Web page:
Several factors can come into play. When people age, it affects them physically, mentally and emotionally. Physically, eyesight may begin to decline especially if they have problems with cataracts, glaucoma or macular degeneration. They may not respond as quickly to braking situations or recovering from a near-fall. How do they walk? Is it slow and lumbering or brisk and sure? Gait is very predictive of longevity. If they are shuffling, it may indicate an impending health condition that needs the attention of a physician. If there is an infection in the body such as a Urinary Tract Infection, it can manifest as if they have dementia. However, once they are treated and the infection is gone, they are back to normal. During the infection, they can experience delirium. This would definitely affect their ability to function behind the wheel of a car.
Many older adults are taking medications. These medications can impact their ability to think and react behind the wheel. Mentally, dementia can cause confusion in a situation which requires a quick response. At 85, 50% of older adults experience some form of dementia. Older adults who have been diagnosed by a physician as having dementia or Alzheimer’s should be assessed regarding their ability to drive. Dementia can also impact balance and coordination which puts the individual at higher risk for falls. Emotionally, if they are feeling confused, they will be defensive, paranoid and angry. They feel vulnerable. They need to feel that someone is looking out for them and that they are still valued and in control of their lives. Give them choices when dealing with situations so that they feel more in control.
Women are more likely statistically to stop driving before they became a hazard on the road. Men are more likely to continue driving past the time that they should have stopped. There is a lot of denial in families and the individual about their abilities. They still picture themselves as the robust person they have always been and they are unable to see how the changes are impacting them. It is somewhat like a frog in boiling water. If the frog is placed in the water while it is being heated, he will not realize it is too hot until it is too late. The same is true of dementia. It is the obligation of family and friends to observe and point out the changes because the individual will not recognize that they are taking place.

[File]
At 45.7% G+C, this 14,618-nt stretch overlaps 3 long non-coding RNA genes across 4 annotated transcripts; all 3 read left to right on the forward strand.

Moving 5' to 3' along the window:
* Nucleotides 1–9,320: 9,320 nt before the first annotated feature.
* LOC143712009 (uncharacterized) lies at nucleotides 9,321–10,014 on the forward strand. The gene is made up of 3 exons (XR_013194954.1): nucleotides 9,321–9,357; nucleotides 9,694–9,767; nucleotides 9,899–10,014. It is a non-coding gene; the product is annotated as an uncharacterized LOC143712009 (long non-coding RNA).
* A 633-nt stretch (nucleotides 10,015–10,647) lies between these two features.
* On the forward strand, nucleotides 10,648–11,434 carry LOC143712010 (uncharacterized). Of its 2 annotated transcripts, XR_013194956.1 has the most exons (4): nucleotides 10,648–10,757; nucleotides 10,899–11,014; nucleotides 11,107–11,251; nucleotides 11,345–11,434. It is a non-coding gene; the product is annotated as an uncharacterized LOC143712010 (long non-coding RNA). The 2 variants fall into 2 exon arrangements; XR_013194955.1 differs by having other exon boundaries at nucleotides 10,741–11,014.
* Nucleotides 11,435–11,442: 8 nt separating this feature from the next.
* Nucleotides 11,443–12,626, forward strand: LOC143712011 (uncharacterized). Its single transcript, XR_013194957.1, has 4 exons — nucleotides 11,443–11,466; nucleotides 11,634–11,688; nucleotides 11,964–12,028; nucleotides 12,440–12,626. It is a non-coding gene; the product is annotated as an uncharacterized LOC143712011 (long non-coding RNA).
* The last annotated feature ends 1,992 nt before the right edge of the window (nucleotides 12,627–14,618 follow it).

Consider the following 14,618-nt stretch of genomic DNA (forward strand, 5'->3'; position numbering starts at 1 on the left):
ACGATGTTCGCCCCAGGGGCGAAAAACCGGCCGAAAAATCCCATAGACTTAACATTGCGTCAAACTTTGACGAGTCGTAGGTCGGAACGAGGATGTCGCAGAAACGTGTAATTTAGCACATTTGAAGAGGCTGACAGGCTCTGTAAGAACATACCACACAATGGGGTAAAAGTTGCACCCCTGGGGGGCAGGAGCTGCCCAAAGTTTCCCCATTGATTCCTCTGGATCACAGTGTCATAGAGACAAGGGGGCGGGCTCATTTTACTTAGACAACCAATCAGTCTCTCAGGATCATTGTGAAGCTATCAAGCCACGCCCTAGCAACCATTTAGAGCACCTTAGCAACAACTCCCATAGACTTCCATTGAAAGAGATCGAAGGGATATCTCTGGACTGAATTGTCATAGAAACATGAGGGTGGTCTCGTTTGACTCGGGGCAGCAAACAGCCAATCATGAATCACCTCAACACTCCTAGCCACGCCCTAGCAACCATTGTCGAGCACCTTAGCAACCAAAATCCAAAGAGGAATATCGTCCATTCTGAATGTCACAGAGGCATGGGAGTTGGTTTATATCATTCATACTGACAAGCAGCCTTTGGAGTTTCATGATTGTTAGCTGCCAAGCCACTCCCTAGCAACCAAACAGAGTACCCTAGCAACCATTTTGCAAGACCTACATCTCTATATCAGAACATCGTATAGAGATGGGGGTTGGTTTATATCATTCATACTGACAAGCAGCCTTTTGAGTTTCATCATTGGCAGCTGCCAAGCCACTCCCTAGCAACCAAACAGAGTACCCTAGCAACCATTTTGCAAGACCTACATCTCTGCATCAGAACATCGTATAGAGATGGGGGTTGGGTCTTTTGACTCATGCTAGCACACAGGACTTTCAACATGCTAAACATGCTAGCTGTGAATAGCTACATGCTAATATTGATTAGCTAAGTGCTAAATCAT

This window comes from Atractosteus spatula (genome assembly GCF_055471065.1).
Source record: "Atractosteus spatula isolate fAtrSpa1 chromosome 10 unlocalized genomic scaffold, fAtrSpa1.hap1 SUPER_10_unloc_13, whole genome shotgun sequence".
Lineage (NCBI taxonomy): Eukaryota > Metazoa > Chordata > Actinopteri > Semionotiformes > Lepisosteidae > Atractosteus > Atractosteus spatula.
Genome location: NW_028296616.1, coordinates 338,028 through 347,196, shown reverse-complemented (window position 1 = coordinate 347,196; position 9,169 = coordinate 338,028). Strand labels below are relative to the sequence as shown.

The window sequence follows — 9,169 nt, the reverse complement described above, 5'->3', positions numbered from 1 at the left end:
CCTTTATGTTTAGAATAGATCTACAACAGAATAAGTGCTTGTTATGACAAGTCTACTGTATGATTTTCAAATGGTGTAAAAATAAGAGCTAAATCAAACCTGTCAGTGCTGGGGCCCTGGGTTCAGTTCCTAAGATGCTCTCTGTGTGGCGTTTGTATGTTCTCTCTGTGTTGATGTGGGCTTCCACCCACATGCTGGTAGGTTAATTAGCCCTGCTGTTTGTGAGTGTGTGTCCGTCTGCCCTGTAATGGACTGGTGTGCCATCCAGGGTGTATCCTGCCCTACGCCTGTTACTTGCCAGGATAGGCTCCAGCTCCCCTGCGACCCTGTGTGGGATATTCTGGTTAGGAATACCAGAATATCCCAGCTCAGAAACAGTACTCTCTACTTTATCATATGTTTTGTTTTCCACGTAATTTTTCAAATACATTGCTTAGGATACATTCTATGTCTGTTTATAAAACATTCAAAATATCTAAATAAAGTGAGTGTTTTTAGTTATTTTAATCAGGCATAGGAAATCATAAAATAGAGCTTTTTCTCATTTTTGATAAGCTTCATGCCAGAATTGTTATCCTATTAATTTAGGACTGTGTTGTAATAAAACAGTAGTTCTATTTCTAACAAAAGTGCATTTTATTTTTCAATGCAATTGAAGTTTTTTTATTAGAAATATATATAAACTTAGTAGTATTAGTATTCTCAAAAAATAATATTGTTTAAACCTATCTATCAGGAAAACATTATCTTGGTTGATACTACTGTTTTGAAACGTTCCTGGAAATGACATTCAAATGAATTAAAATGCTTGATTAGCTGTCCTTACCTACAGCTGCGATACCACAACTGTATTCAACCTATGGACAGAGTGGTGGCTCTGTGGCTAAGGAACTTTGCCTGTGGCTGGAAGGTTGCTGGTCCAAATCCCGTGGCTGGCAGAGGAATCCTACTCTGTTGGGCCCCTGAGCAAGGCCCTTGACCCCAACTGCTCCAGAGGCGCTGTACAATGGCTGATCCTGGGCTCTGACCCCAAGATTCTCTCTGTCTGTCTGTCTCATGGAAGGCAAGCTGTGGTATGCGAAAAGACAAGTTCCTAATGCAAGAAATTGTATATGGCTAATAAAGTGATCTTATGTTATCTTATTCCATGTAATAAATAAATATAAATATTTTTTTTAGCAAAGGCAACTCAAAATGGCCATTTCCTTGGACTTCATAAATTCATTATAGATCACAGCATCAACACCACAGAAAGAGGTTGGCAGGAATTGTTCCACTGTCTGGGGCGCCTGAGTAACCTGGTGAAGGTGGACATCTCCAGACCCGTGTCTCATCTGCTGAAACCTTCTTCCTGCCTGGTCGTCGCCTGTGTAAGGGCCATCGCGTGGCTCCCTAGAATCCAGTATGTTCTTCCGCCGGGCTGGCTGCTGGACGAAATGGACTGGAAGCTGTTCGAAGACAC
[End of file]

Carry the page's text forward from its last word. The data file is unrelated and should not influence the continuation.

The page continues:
What can families do to be proactive? Put together a plan to help the individual with their mobility. Do they need medical aids to help them get around? i.e. cane, walker, wheelchair? Do they need to strengthen their muscles through walking, exercise or physical therapy? Do they need someone to drive them around to their appointments? Are there services that are able to deliver to the home? For instance, pharmacies, grocers and many other retailers will deliver for a fee. Some doctors will make home visits as will beauticians, foot doctors, nurses and laundry services. Do they need help with bill paying? Talk about what will make their life continue to function with the proper supports.
You may also want to check if they are able to get in and out of the home on their own in case of emergency. Is someone else able to get into their home if there is a problem? Do they have their emergency contacts, doctors, pharmacy and hospital posted in a prominent place. Would a lockbox be appropriate for enabling someone to enter their home in case they are unable to get to the door? Check into technology that can be used to track medication usage and mobility patterns so that in the event of a fall, emergency services will be called immediately.
Mobility is a huge issue which cannot be addressed completely in a short newsletter. However, to find out more about assessing mobility, go to University of Missouri St. Louis Gerontology Program,firstname.lastname@example.org
or go to National Association of Professional Geriatric Care Managers, to find a geriatric care manager in your location to help you to assess mobility and develop a plan.
Visit Caring for Mom Together to find out more about caregiving for an aging adult. Diane Keefe is writingBlueprint for Care to assist caregivers in understanding the issues, services and resources available to them while caregiving for an older adult. Diane is a professional Geriatric Care Manager and is writing this from the experience she had while managing older adult care in her Geriatric Care Management practice.